Major bank earnings go from yesterday’s quartet to today’s solo act, but Bank of America Corp (NYSE: BAC) carried along the tune with better-than-expected results. Despite that, major indices turned lower in futures trading following Monday’s sharp rise.
BAC appeared to benefit from both higher investment banking fees and net interest income as it beat third-party estimates on earnings per share and revenue. Consumer banking and equities trading looked strong, too. The stock got a lift of about 2% in pre-market trading not only from earnings results, but also from media reports that Warren Buffett's Berkshire Hathaway (NYSE: BRK-A) is seeking permission from the Fed to increase its stake in the bank to more than 10%.
Outside of earnings, there’s a lot going on. Officials and diplomats said that differences over terms of the U.K.’s proposed split from the E.U. narrowed significantly on Tuesday. A two-day summit of EU leaders begins in Brussels on Thursday, the last meeting scheduled before the fast-approaching Oct. 31 Brexit deadline. Stay tuned.
A little concern seems to be creeping in on the China trade front this morning amid reports that China might retaliate if Congress passes a bill supporting Hong Kong protesters. It’s still a long, winding road to a deal even though last week appeared to show progress.
Even with geopolitics dominating headlines, the S&P 500 Index (SPX) is up four of the last five days. That partly reflects what looks like a solid start to earnings season. Through Tuesday morning, 34 S&P 500 components had reported Q3 numbers. Of those companies, 29 have topped analyst expectations, data from research firm The Earnings Scout show.
Things weren’t so hot, however, with retail sales for September. They fell 0.3%, the first drop in seven months. While that might raise questions in some quarters about consumer health, one thing to consider is that retail sales still rose more than 4% year-over-year. One report isn’t a trend, so October’s data arguably become even more important when they arrive next month.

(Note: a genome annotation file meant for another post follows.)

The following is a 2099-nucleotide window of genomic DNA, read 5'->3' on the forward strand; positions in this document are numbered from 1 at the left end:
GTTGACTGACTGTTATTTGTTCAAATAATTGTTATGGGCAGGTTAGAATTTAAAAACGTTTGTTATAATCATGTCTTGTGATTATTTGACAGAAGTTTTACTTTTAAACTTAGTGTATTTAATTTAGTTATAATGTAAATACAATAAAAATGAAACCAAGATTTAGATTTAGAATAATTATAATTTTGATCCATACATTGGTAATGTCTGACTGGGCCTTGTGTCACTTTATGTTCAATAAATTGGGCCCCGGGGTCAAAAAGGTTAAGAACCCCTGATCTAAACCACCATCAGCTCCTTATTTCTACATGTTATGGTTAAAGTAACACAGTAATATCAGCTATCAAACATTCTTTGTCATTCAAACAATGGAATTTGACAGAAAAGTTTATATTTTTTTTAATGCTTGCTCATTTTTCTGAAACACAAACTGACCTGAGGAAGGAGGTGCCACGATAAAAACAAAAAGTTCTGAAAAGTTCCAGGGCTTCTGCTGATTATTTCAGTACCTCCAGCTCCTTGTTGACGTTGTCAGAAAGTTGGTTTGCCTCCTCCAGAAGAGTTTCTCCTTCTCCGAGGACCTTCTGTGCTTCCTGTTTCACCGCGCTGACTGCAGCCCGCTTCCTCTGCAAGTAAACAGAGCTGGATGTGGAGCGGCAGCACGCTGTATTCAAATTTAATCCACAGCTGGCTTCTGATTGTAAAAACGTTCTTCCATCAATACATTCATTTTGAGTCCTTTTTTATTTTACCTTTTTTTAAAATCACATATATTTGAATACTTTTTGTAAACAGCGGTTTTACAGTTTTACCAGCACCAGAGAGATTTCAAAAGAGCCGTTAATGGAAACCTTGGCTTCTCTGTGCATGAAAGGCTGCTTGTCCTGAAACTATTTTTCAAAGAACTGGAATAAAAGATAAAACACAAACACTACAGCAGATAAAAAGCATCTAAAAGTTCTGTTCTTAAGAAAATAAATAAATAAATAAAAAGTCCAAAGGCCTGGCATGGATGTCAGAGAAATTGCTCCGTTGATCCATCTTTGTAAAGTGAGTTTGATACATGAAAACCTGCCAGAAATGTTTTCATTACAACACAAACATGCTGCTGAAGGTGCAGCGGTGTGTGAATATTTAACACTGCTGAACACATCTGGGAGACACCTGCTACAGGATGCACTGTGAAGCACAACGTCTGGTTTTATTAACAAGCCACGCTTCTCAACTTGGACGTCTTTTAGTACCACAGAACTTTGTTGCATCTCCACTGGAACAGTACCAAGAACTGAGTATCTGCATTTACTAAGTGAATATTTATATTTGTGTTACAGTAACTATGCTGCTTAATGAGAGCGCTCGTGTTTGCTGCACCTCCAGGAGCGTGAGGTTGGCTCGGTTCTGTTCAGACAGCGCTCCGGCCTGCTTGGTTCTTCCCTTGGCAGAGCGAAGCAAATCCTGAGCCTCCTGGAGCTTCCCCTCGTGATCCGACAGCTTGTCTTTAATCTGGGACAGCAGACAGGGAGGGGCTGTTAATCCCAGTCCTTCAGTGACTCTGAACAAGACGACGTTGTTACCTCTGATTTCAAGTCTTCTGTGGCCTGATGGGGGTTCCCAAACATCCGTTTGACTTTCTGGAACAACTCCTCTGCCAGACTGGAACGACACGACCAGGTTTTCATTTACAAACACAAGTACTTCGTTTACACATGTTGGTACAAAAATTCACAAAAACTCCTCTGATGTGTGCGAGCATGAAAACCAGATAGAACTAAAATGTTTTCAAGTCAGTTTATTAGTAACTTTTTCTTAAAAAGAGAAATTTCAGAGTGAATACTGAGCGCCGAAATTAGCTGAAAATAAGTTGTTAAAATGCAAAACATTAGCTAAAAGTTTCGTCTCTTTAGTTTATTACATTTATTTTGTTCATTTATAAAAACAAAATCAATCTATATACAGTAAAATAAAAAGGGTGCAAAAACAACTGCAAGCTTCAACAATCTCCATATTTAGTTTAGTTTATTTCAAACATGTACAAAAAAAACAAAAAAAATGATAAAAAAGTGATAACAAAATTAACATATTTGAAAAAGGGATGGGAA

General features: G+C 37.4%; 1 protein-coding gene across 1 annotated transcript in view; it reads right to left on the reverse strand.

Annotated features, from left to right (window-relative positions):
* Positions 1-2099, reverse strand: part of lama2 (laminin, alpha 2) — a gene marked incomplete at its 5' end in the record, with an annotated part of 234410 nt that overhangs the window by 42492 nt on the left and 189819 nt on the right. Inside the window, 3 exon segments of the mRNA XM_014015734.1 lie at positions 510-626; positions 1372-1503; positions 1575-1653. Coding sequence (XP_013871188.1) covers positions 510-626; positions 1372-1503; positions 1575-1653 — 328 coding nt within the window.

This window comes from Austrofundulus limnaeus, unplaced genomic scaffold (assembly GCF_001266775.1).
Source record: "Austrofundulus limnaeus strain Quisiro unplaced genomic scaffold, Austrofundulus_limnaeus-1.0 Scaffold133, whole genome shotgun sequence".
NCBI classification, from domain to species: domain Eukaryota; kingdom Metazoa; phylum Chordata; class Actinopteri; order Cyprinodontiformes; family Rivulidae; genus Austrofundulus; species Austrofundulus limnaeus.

The big earnings kahuna after today’s close is arguably Netflix Inc (NASDAQ: NFLX). The streaming giant has seen shares fall about 27% since reaching a 12-month peak in May as rivals have entered—or merely threatened to enter—the online streaming world that the company has long dominated.
Last time out, NFLX said in its Q2 conference call that gains in paid memberships rolled in at a disappointing 2.7 million new subscribers. That’s far below earlier comparisons, and well below the five million the company had projected.
On the earnings call this afternoon, investors are likely to pay close attention to the company’s Q4 forecasts on membership and content expectations, and also for any more word about NFLX’s global expansion plans.
Close But No Cigar
That was the story Tuesday as the S&P 500 (SPX) rang up a 1% gain for the session but couldn’t manage a finish above 3000. It did nose above that level for a while intraday, lifted in part by a relatively strong first day of earnings season and rising hopes that a Brexit deal might be near.